Garden Leave is a Form of Severance
Garden leave, or severance pay, requires an employee to stay away from work during their notice period after they have resigned or been made redundant. This ensures they can’t start working for a competitor while still on the payroll. It’s most commonly used for senior employees with access to critical company information, such as pricing data and high-level technical knowledge.
In addition to protecting sensitive information, garden leave protects the employer’s reputation. The departing employee can’t talk to clients or colleagues about confidential business information. In addition, the employee can keep this information private from competitors or poach customers from former employers.
Despite the benefits of garden leave, it can be costly for an employer. In addition to the employee’s salary, maintaining office space and equipment can also cost the company money. Moreover, it can limit the employee’s networking opportunities and reduce their likelihood of finding a new job.
However, the main advantage of garden leave is that it prevents the outgoing employee from using company property or information. It also ensures that the company can find a replacement before the departing employee starts work for a competitor. Furthermore, it helps to preserve the employer’s reputation and prevents them from getting sued.
Garden Leave Protects Confidential Information
While it may seem counterintuitive to pay an employee not to work, there are several reasons why a company might use garden leave. One reason is to protect confidential information. For example, if an employee is on gardening leave when terminated, they can start working for a competitor once their contract ends. This can prevent competitors from stealing the departing employee’s knowledge. It can also help a business avoid the risk of lawsuits from former employees who might be able to use their confidential information in a new job.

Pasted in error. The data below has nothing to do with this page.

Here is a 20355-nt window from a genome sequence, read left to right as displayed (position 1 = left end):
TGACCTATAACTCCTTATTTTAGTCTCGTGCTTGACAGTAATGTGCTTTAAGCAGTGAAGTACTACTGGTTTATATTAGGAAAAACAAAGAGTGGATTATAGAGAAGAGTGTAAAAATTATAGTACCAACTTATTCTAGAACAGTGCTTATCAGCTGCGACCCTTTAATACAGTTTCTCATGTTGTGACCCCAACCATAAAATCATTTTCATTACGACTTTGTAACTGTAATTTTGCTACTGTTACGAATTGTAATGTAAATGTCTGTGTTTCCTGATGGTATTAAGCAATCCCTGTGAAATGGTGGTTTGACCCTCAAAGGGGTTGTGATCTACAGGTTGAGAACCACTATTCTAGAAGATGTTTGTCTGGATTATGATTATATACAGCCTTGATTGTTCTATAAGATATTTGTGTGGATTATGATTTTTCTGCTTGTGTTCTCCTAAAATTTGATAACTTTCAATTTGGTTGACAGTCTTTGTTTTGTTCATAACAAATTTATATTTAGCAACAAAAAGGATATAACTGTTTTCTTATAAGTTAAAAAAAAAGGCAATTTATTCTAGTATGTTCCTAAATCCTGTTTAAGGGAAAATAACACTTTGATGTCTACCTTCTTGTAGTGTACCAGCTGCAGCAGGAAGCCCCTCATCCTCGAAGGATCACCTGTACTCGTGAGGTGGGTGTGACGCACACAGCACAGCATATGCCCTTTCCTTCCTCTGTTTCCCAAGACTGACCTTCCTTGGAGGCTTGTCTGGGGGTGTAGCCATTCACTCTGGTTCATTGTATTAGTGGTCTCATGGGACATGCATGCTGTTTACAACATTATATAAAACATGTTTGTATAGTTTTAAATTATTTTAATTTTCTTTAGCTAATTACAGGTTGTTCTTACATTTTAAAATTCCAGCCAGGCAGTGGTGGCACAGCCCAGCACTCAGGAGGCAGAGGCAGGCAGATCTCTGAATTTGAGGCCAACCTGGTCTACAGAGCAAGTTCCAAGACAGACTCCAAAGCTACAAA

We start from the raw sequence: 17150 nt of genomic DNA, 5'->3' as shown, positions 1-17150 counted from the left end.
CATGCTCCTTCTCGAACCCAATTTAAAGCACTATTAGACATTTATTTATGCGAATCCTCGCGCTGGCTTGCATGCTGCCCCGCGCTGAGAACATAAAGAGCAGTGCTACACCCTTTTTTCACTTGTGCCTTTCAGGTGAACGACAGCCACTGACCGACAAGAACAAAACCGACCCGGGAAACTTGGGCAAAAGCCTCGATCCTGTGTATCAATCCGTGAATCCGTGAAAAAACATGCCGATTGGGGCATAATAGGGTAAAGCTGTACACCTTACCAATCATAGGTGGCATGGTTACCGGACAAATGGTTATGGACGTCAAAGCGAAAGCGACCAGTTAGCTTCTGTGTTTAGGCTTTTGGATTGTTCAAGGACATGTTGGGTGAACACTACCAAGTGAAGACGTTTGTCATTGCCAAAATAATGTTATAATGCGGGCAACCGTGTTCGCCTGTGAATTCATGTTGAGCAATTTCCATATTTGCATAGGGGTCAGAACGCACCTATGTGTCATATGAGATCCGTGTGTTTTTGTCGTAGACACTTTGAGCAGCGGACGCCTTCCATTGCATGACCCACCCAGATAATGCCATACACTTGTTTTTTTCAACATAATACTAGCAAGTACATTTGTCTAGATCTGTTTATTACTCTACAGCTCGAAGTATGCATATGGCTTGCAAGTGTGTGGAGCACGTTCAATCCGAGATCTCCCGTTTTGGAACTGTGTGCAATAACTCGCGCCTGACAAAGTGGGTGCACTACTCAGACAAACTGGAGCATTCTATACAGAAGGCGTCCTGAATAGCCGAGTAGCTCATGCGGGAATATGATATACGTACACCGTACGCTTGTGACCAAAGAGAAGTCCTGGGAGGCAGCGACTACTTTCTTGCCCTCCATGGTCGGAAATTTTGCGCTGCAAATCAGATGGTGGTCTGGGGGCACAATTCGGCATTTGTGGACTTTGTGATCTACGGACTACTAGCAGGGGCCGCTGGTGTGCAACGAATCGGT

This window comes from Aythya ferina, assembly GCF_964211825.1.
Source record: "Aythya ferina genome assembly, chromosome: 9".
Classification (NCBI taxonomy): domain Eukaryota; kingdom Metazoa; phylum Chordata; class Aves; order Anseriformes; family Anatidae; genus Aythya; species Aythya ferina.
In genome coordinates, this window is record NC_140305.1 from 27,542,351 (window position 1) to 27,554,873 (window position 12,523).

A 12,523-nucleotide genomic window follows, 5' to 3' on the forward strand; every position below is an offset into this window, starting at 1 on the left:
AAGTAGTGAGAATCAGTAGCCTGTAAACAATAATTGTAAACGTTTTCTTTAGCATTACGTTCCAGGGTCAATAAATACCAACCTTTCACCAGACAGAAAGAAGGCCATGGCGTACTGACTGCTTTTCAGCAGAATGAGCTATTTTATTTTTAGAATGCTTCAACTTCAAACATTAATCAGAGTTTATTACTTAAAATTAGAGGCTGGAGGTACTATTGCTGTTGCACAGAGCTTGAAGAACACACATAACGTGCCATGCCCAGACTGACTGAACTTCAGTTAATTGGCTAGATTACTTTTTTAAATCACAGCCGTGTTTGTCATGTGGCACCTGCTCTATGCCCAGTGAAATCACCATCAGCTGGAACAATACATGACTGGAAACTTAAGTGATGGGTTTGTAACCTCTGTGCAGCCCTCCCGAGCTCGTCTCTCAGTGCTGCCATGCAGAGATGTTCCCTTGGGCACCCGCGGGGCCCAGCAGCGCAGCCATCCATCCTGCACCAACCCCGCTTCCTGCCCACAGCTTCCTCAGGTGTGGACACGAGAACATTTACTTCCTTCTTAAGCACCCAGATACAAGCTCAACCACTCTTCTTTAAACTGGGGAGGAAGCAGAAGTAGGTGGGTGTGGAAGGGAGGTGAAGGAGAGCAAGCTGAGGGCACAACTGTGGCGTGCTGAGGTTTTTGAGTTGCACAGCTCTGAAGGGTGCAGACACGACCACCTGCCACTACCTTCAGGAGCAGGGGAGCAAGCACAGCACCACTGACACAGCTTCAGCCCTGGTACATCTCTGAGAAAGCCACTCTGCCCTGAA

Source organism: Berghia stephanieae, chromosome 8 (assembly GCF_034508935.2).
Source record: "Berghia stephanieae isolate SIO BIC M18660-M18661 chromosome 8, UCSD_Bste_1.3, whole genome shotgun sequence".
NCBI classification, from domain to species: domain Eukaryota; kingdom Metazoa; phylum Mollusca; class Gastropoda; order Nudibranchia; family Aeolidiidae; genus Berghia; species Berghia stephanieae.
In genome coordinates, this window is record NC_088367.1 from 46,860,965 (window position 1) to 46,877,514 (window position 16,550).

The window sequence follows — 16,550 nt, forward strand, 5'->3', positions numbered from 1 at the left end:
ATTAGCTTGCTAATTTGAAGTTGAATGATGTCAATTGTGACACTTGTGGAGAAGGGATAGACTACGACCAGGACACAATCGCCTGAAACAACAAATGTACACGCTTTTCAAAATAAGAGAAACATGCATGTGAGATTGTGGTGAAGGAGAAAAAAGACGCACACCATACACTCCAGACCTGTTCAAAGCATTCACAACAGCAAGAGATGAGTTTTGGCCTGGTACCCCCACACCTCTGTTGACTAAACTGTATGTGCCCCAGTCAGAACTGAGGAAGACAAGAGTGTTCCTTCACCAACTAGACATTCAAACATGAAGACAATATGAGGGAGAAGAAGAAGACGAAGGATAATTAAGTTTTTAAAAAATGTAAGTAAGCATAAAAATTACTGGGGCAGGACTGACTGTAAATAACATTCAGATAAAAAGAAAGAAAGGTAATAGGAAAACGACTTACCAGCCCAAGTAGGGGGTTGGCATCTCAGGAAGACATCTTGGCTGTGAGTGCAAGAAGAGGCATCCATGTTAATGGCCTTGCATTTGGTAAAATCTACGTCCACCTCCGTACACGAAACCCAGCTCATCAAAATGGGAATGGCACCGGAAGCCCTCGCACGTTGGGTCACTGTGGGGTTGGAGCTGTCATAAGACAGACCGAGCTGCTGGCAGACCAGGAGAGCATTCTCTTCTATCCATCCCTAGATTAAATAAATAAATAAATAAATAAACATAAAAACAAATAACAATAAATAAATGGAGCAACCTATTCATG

Another benefit of garden leave is that it can enforce non-compete and non-solicitation agreements. These clauses are typically part of an employment contract and prohibit the employee from competing with their employer for a set period after leaving. However, enforcing these restrictions can be challenging. Depending on the situation, it may be necessary to take legal action.
Employees are still paid their salary and benefits during the garden leave period. This can help ensure financial security while looking for a new job. In addition, a company must continue to provide any contractual benefits, such as private health insurance or a company car, until the end of their contract. It is also essential to communicate with the departing employee during this time, ensuring they know their departure is not a surprise.
Garden Leave is a Legal Requirement